But they fight back! And the fight is glo­ri­ous and one that any­one who has ever been bul­lied or wit­nessed bul­ly­ing or has bul­lied will under­stand. There’s The Daf­fodil Mas­sacre, which starts it all off, and then we’re quick­ly intro­duced to Mor­ris the Florist, and Frank the Flower, and Max­ie Ham­mer­man, the Push­cart King. Movie star, Wan­da Gam­bling, sees the dan­ger signs—don’t we all? I mean, the taxi dri­vers grew cau­tious in their driving!—and pret­ty soon there are famous speech­es and secret meet­ings, trig­ger­ing words and secret weapons. Then there’s an all out War. It’s basi­cal­ly David and Goliath all over again.

But there’s some­thing about the way it’s written—I guess it’s the “nar­ra­tive jour­nal­ism” tone—before you know it, you’re search­ing Wikipedia to get the details nailed down.

If I were a teacher of fourth graders, I’d read a chap­ter of this time­less clas­sic every day. And I’d notice, and pon­der, as I did and do, that this book, a sto­ry for chil­dren, has only the briefest men­tion of any kids. The main char­ac­ters are entire­ly adults.

Fas­ci­nat­ing, don’t you think?

 

Read more...

The Good Thing about Bad Words

It’s mid-Jan­u­ary, I have this Non­fic­tionary dead­line, and all I can think about is Pres­i­dent Trump’s lat­est vul­gar­i­ty.

His recent word choice about cer­tain coun­tries jumped from my phone like an elec­tri­cal charge, lit­er­al­ly and phys­i­cal­ly jolt­ing me back­wards. For the rest of the day and beyond, my soul hurt and my spir­it sagged.

But it was just a word. 

Let’s be hon­est.  I have a pret­ty good vocab­u­lary of inap­pro­pri­ate words and I’m not all that care­ful about using them in adult com­pa­ny. My moth­er was so fond of “damn” that I didn’t know it was con­sid­ered a curse word until I got to school. (Some­how, I’m still sur­prised that it’s ver­boten!)

I worked in sev­er­al news­rooms where blue lan­guage was just the way we described events and chat­ted with each oth­er. And my dog is def­i­nite­ly famil­iar with a few four-let­ter excla­ma­tions.

Oh please, they’re just words. 

Still, there’s a line. Despite the col­or­ful ban­ter of the work­place, news­pa­pers have a clear stan­dard about what goes into print: Pro­fan­i­ty is allowed only spar­ing­ly, even today. If the offend­ing lan­guage is in a quote, per­haps you para­phrase it into some­thing more print­able or just work around it. Any excep­tions must be impor­tant and usu­al­ly require spe­cial per­mis­sion from the high­er-ups.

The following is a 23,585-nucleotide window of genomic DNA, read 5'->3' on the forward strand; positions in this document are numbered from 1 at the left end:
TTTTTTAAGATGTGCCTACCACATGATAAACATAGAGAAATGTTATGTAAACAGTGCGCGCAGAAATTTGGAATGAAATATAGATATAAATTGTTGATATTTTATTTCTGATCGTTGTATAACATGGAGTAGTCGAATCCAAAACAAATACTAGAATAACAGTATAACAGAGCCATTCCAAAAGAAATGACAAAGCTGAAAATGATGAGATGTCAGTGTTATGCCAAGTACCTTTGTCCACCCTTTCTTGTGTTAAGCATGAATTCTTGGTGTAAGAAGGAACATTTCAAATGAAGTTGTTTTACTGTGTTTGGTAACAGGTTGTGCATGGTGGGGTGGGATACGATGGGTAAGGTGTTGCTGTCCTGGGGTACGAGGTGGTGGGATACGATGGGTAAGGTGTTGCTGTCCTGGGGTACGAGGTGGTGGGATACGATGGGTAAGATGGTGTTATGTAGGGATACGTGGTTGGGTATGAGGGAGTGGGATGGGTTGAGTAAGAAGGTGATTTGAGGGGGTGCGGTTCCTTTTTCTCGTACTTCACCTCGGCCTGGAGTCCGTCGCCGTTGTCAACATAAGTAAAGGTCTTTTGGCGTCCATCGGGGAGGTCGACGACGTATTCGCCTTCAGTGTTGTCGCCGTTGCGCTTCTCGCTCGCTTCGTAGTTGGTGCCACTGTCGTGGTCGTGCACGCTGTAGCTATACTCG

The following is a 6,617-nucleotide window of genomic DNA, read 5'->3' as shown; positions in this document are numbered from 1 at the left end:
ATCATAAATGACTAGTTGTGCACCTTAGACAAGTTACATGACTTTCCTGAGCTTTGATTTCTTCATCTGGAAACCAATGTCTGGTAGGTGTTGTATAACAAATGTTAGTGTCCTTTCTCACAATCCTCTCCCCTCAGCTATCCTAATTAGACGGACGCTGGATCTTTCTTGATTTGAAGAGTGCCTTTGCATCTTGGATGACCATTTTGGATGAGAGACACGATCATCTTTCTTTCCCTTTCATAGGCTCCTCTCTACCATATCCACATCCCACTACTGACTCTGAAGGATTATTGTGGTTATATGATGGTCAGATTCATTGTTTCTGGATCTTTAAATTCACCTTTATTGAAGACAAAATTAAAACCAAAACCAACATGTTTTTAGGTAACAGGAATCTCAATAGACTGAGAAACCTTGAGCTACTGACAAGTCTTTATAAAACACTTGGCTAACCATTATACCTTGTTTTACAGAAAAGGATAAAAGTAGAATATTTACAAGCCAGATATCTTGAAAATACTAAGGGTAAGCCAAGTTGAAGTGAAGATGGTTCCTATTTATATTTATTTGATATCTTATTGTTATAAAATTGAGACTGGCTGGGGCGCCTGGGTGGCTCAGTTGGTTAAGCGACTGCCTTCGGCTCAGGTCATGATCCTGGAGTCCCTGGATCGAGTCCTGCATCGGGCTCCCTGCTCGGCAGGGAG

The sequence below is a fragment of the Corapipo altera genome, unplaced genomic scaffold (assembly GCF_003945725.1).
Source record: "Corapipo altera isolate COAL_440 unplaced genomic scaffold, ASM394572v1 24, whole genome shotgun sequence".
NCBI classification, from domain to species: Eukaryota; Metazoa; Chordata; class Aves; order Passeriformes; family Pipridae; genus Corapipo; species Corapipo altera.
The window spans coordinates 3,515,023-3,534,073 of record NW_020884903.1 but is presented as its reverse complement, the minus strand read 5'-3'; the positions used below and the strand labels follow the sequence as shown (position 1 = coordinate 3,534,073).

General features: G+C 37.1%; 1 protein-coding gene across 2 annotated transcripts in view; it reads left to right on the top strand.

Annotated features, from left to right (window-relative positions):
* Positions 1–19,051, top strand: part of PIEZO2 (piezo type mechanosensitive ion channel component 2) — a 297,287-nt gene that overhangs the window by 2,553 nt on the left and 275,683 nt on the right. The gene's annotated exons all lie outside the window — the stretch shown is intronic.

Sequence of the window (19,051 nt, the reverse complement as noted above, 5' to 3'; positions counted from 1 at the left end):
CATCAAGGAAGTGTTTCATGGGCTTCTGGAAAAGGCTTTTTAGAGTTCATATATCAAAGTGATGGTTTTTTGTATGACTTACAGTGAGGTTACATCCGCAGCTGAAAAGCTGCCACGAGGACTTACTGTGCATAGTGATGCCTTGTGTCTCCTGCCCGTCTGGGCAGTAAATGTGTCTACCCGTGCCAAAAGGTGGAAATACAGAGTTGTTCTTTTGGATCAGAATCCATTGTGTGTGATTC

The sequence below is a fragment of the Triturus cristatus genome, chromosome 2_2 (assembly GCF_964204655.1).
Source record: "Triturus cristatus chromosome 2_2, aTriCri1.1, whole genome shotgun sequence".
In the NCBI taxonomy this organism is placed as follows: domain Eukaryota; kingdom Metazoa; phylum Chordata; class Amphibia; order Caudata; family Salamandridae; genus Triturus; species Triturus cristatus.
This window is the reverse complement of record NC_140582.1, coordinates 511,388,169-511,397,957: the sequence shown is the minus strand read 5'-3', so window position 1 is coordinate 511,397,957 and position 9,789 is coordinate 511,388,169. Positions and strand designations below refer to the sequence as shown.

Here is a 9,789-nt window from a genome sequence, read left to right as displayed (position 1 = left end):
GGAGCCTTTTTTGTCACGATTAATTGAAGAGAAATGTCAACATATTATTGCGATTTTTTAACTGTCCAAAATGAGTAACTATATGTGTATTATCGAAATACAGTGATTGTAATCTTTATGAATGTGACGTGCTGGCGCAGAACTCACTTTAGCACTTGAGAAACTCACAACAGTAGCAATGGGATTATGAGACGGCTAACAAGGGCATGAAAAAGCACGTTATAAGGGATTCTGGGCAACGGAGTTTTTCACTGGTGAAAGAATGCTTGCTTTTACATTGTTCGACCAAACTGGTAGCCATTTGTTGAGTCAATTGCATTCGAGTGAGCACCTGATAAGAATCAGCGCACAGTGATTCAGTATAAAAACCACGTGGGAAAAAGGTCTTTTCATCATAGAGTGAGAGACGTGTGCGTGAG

In the old days, The Wall Street Jour­nal reg­u­lar­ly used what was called a Bar­ney dash, after the paper’s arrow-straight keep­er of stan­dards, Bar­ney Calame. That was a first let­ter, fol­lowed by a long dash. It still reserves the Bar­ney dash for espe­cial­ly egre­gious words.

No s—, you knew what it was. But you didn’t have to actu­al­ly ingest it along with your Wheaties.

If the pres­i­dent of the Unit­ed States said some­thing coarse, or the VP let some­thing obscene slip out on a hot micro­phone, well, that was a dif­fer­ent sit­u­a­tion. Then, the words might actu­al­ly appear in all their ugli­ness.

You’ve got to have some stan­dards.

As a writer of non­fic­tion for young peo­ple, I’ve run into these kinds of lan­guage issues more than I expect­ed. After all, real peo­ple do use real words. And some­times they have real impact on a sub­ject.

Bootleg by Karen BlumenthalHell,” for instance, was a big con­cept dur­ing the debate over liquor before, dur­ing, and after Pro­hi­bi­tion. It was impos­si­ble to ignore it in my book Boot­leg: Mur­der, Moon­shine, and the Law­less Years of Pro­hi­bi­tion, though some peo­ple think that word doesn’t belong in a children’s book. (Appar­ent­ly, the Bible is exempt.)

One review­er called me out for using “damned” in a quo­ta­tion in Mr. Sam, my biog­ra­phy of Sam Wal­ton, and then ques­tioned the appro­pri­ate­ness of the book because of that sin­gle word. (Thanks, Mom!)

Steve Jobs, how­ev­er, posed the biggest chal­lenge. As a col­or­ful entre­pre­neur, he had quite the wide-rang­ing adult vocab­u­lary. Wal­ter Isaacson’s long biog­ra­phy for grown-ups is pep­pered with four-let­ter salti­ness. But writ­ing for young adults required a choice.

Steve Jobs by Karen BlumenthalIt wasn’t too dif­fi­cult to decide what to do in Steve Jobs: The Man Who Thought Dif­fer­ent. I real­ize that teens (and younger kids) know those words and that they use them, too. But I’m in Texas, and I also know there are school libraries that will shy away from a book just because of a pro­fan­i­ty. If I wrote fic­tion, I might choose dif­fer­ent­ly, since avoid­ing those words might make a teen char­ac­ter less authen­tic. But as a teller of true sto­ries, I had access to plen­ty of words that effec­tive­ly made clear what Jobs want­ed to say when he was, for exam­ple, demol­ish­ing someone’s hard work.

There was one quote, how­ev­er, where one of those das­tard­ly bombs explod­ed. Some com­menter some­where won­dered aloud why I didn’t use the obvi­ous real word.